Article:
Deal’s cutbacks could hobble state’s recovery
Massachusetts would lose an estimated $400 million in federal dollars next year and $800 million the following year in the federal budget deal moving through Congress, cutbacks that could slow the state’s tenuous economic recovery, regional economists said.
Those budget cuts will also escalate each year across the next decade, forcing many key Massachusetts industries that rely on federal funding - including defense contractors, hospitals, and universities - to reckon with a new fiscal reality. The Bay State may feel the impact more than others because it enjoys an outsized allotment of funding, racking up $31.4 billion in federal contracts and grants in the last fiscal year, the ninth-highest in the country, according to US government data.
Alan Clayton-Matthews, an economics professor at Northeastern University, said the cutbacks could hamper the state’s economic recovery as well as the country’s. Clayton-Matthews calculated that Massachusetts could lose an estimated $18 billion in federal dollars by the end of the next decade, when the spending cuts wind down.
Though the federal cuts will probably not force the state or the country back into a recession, Clayton-Matthews said, he disagrees with economists who believe lowering the deficit will hasten a recovery by encouraging businesses to borrow and grow.
“That’s not a sure bet,’’ Clayton-Matthews said. “In the US economy, there’s a high level of uncertainty. Businesses might not be willing to take a risk and borrow and spend.’’
State budget chief Jay Gonzalez said the state has not estimated how much Massachusetts stands to lose, because the details of the federal plan have not been finalized. But this much he knows: “With the size of the cuts they’re talking about, there almost certainly will be a significant impact in Massachusetts.’’
Gonzalez said state government and local governments, already struggling with shortfalls, stand to lose additional federal grants. The state gets more than $200 million a week in federal reimbursement to help pay for programs ranging from Medicaid to food assistance.
The Massachusetts economy benefits from a disproportionately large amount of federal spending to state defense contractors, like Raytheon Co. and its subsidiaries, as well as from National Institutes of Health research spending, a boon to the state’s hospitals, universities, and biotech industry.
Andre Mayer, senior vice president of research at Associated Industries of Massachusetts, the state’s largest business trade group, said questions remain about how Medicare cuts, for example, will affect the state. Massachusetts has, on average, an older population than most other states, putting some hospitals at a disadvantage.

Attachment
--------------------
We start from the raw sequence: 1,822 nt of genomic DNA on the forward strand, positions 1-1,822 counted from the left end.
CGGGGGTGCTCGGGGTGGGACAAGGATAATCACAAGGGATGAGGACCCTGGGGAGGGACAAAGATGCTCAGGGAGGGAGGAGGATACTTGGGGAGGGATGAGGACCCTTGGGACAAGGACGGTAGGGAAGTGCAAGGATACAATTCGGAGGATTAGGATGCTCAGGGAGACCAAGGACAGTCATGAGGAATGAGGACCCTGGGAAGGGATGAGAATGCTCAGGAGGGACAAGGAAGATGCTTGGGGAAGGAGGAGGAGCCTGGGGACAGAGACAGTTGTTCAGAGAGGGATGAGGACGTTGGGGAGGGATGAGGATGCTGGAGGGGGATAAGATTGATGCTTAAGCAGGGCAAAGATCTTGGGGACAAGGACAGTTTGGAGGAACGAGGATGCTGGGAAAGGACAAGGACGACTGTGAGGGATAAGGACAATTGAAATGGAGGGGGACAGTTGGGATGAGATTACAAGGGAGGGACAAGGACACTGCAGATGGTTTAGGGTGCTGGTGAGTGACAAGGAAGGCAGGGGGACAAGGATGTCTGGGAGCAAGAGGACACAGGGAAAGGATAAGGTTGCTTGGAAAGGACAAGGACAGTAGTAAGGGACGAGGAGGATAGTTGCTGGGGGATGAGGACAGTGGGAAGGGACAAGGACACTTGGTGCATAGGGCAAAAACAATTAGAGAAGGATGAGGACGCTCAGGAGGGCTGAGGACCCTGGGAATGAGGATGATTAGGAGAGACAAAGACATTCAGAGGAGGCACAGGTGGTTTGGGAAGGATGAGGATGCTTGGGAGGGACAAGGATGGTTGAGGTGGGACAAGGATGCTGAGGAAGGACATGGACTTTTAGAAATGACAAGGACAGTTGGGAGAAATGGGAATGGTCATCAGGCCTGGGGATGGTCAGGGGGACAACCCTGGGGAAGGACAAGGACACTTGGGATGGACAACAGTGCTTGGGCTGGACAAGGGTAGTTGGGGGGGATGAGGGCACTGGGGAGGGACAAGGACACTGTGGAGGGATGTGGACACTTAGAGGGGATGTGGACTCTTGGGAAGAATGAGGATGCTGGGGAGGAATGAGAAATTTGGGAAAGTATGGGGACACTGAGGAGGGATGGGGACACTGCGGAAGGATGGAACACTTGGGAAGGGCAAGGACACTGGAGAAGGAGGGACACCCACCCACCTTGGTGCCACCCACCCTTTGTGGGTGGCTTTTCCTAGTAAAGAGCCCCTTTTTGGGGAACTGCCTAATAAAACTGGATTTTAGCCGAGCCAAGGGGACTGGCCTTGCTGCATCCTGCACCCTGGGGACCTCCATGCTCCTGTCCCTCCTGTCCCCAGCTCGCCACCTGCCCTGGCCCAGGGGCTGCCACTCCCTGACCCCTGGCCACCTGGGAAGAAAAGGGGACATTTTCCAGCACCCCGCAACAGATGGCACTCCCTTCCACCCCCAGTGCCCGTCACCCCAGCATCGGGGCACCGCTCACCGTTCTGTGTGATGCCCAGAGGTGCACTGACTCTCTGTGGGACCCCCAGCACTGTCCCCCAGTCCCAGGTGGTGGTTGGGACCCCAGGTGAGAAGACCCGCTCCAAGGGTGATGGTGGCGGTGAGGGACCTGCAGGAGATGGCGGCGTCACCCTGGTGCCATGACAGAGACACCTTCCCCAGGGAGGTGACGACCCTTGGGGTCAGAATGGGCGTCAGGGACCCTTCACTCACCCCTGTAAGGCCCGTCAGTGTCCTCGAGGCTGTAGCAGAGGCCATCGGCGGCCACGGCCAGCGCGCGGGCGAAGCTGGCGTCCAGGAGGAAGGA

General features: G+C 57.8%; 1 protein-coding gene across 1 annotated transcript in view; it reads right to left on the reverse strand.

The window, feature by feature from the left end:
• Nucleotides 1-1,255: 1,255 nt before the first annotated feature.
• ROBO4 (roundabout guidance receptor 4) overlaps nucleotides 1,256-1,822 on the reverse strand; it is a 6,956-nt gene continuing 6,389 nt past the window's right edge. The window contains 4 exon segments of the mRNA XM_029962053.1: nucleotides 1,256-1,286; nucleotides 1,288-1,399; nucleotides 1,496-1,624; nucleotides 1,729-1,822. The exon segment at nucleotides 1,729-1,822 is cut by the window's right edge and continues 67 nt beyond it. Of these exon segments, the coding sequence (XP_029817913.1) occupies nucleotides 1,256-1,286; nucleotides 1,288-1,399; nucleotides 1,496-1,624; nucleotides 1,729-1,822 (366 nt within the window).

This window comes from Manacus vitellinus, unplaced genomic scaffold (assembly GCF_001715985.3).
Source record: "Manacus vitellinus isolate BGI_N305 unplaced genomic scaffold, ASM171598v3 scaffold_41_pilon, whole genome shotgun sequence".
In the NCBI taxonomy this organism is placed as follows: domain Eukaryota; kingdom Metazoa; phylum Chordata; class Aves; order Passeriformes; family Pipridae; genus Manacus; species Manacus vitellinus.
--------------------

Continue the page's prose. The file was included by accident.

Massachusetts also has a higher student population than many other states, Mayer said. The proposed budget plan includes efforts to eliminate subsidized loan programs for graduate students and loan-repayment incentives.
“It’s not just individuals and households that have a federal safety net; it’s also true of hospitals and universities, and obviously, they won’t be able to rely on that to the same extent,“ Mayer said. “It may or may not unravel things, but it certainly reduces our margin of safety if the federal government is not going to play the same role in funding.’’
Robert A. Baker, president of the nonprofit Smaller Business Association of New England, said Raytheon and its Massachusetts subsidiaries, as well as companies like General Dynamics and General Electric Co., help anchor the state’s economy. For example, about 1,500 small New England businesses supply Raytheon alone, he said, and those companies are all closely watching the budget debate.
“You have to worry about it,’’ Baker said of the budget cutbacks. “Since Raytheon is such a prolific employer in the state, I’m sure everybody is going to look at the proposal and think, ‘How is it going to affect me?’ ’’
Thermo-Craft Engineering in Lynn, a 45-employee company that supplies specialized parts to two federal defense contractors and to the Patriot missile program, has already seen business slow down as a result of the budget battles.
One of its top customers, MIT Lincoln Laboratory in Lexington, suspended work with the company until the debt deal is done, said Ralph Faia Jr., Thermo-Craft vice president. That has cut the company’s workload 30 percent, stoking fears about looming defense cuts and how they might hurt the company.
“There’s a lot of concern throughout the whole company, everybody here,’’ Faia said. “Certainly it will hurt us.’’
Todd Wallack of the Globe staff contributed to this report. Megan Woolhouse can be reached at firstname.lastname@example.org.